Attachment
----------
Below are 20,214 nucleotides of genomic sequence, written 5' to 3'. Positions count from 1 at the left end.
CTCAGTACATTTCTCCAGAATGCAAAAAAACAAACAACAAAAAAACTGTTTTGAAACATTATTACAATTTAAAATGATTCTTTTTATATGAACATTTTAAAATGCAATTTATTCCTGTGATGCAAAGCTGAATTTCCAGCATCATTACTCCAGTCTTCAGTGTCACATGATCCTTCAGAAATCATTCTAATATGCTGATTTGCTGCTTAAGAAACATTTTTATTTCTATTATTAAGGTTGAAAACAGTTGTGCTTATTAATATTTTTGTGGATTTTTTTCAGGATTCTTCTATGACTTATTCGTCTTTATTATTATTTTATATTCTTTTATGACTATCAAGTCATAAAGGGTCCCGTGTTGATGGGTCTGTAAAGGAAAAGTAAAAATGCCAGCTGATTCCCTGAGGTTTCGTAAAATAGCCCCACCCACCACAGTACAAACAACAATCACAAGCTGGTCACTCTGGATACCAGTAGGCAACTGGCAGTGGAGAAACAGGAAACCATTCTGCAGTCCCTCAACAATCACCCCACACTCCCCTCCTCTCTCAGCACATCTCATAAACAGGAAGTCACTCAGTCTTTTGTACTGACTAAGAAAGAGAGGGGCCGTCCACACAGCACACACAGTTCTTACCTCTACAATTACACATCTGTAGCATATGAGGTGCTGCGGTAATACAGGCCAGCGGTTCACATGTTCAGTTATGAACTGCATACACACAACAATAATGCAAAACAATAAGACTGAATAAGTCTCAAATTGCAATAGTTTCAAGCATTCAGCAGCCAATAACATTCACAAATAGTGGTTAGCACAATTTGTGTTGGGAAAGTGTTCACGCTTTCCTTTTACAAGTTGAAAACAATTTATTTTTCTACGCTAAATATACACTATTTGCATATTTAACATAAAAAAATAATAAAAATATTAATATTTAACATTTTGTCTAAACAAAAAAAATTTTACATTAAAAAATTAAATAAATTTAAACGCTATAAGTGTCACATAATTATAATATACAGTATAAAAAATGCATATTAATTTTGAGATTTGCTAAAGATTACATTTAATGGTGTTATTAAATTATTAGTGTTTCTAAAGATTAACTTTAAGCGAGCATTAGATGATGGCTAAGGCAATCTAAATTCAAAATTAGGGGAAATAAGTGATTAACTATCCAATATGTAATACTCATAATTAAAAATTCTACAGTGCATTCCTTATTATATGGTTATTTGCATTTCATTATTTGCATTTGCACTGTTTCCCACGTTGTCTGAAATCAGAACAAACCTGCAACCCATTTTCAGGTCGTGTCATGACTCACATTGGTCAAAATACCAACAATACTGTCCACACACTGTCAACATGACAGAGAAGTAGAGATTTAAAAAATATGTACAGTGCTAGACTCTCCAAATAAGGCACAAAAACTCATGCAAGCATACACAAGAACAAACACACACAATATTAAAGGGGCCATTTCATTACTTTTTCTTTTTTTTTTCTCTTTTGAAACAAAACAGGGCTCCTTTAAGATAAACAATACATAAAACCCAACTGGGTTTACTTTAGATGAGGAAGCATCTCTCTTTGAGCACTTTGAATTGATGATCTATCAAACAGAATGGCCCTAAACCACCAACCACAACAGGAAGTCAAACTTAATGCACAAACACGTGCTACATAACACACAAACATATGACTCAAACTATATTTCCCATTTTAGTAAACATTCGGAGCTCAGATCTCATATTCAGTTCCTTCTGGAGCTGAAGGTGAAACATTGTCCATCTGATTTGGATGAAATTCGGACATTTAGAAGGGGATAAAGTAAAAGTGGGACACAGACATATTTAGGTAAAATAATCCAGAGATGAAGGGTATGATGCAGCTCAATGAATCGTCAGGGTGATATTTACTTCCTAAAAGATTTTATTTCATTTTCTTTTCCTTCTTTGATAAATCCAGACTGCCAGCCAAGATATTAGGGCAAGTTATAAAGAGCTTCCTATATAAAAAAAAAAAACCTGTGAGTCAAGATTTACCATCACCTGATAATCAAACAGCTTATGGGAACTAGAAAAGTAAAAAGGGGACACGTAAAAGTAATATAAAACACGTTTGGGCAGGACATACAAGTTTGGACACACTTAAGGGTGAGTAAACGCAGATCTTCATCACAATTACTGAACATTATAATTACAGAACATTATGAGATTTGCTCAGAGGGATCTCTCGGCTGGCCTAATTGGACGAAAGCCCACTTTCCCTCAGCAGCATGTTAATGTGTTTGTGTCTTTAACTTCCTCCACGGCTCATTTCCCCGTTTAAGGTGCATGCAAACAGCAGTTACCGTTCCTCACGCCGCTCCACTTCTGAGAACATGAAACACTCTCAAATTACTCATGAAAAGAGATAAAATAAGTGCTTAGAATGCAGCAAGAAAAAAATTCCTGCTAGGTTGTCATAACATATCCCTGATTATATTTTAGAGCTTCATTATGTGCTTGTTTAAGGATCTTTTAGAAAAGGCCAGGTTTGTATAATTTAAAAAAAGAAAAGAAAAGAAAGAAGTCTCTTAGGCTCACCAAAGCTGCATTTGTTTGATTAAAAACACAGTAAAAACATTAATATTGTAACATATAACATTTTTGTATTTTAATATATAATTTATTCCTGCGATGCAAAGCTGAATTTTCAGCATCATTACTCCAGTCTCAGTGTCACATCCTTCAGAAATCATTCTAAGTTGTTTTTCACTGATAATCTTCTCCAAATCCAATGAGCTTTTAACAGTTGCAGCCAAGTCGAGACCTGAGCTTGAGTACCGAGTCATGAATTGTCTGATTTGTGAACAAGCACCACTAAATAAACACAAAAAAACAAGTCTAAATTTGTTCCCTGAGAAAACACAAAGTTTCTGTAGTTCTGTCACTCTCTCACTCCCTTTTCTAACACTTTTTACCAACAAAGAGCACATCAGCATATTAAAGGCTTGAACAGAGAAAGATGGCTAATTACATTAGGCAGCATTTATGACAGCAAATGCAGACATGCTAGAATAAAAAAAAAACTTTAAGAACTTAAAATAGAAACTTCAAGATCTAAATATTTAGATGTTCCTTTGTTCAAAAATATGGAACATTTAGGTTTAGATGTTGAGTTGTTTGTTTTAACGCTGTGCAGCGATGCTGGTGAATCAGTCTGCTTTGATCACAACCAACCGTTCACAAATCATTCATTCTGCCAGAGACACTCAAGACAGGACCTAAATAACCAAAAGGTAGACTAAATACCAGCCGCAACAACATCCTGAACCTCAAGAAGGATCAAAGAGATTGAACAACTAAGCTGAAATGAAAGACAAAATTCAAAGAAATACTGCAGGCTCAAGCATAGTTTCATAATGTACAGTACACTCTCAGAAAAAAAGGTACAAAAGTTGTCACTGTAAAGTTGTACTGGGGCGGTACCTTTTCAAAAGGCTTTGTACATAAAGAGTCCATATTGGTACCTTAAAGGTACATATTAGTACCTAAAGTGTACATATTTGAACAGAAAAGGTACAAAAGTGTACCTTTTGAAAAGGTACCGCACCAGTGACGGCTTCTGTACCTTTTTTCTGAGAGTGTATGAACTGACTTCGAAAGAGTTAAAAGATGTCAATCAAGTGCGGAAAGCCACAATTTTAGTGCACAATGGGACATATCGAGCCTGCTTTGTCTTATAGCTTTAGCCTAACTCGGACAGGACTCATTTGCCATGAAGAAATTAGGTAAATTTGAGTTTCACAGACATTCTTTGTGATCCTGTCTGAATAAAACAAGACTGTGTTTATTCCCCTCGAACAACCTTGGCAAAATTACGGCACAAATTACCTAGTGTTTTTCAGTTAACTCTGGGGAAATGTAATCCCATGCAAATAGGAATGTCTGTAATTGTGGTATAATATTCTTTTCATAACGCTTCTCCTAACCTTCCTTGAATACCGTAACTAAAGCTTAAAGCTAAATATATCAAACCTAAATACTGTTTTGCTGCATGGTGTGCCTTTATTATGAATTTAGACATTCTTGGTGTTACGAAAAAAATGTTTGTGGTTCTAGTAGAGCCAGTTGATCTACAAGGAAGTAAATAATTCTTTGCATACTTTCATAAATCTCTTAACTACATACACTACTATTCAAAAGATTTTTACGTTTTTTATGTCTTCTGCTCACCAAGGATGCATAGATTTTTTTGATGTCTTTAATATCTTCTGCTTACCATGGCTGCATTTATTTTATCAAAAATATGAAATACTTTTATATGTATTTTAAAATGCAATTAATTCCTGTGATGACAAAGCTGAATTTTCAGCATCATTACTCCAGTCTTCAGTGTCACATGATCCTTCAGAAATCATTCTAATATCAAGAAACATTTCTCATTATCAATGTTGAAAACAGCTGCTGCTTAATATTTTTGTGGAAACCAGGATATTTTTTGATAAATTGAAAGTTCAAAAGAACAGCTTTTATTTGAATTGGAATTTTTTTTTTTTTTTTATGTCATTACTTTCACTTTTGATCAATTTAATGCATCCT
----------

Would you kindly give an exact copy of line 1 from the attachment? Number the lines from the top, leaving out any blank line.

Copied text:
Below are 20,214 nucleotides of genomic sequence, written 5' to 3'. Positions count from 1 at the left end.